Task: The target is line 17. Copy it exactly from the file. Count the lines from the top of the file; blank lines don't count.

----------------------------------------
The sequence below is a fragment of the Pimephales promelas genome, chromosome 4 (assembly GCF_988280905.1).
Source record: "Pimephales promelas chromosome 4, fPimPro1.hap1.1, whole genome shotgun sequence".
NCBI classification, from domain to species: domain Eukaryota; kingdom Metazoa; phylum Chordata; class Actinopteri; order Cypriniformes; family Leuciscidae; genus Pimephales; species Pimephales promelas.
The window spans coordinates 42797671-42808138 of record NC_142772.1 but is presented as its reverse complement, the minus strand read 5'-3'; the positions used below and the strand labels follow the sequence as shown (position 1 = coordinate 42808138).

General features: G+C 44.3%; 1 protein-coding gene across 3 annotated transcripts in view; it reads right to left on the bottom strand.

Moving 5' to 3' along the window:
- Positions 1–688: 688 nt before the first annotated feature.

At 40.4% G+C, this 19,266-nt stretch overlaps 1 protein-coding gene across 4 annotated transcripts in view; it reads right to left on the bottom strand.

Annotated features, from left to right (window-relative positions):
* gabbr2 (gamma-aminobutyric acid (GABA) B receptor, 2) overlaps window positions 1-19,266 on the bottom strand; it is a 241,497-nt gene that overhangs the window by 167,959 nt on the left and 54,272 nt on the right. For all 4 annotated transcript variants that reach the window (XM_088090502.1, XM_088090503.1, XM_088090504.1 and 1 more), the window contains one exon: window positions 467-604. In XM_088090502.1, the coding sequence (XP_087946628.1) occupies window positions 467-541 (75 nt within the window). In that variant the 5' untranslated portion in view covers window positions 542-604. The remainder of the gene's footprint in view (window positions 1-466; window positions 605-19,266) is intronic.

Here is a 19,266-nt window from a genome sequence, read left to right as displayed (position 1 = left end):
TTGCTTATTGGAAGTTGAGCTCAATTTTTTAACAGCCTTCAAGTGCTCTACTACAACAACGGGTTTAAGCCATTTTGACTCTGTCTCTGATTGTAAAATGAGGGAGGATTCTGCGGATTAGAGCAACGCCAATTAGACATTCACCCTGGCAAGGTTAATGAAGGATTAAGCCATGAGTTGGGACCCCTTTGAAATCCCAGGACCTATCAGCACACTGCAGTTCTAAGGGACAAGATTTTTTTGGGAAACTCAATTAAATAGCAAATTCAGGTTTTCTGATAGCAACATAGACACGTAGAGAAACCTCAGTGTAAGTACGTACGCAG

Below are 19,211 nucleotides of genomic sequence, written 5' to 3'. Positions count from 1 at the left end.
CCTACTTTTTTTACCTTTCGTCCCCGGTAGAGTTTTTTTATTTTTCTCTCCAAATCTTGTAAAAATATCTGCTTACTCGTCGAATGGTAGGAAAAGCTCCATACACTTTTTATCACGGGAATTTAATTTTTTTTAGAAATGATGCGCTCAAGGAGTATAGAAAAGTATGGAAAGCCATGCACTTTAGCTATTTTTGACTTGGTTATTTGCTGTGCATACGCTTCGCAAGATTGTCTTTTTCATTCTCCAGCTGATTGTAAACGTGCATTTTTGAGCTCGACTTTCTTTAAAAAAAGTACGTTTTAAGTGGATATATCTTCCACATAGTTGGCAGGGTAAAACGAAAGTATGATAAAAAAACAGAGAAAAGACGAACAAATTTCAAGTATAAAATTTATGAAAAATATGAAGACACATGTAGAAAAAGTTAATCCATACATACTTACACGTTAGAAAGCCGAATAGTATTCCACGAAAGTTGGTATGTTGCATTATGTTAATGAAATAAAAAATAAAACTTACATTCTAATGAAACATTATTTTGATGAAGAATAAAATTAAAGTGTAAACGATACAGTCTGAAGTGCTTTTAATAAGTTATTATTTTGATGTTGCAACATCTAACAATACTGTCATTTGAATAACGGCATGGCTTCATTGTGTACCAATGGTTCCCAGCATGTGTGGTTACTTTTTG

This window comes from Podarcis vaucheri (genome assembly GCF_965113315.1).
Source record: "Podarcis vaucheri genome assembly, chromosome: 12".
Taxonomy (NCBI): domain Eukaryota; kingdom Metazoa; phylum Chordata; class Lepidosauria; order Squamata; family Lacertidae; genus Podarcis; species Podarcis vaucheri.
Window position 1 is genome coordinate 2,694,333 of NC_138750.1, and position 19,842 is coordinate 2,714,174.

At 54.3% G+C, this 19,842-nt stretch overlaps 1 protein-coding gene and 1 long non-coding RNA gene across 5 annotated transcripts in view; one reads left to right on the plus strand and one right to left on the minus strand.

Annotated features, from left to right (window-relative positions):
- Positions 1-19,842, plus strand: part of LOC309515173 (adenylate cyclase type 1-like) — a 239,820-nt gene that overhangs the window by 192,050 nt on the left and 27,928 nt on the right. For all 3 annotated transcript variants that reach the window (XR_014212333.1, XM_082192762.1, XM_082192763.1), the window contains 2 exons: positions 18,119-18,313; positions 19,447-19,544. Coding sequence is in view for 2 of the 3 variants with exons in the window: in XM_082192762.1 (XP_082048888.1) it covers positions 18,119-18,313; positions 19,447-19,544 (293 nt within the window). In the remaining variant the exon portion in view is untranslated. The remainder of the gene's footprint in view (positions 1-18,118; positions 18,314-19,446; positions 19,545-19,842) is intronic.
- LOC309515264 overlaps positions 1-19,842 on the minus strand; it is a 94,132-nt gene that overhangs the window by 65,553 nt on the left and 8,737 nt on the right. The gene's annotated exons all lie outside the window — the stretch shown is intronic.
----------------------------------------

Taxonomy (NCBI): domain Eukaryota; kingdom Metazoa; phylum Chordata; class Lepidosauria; order Squamata; family Lacertidae; genus Podarcis; species Podarcis vaucheri.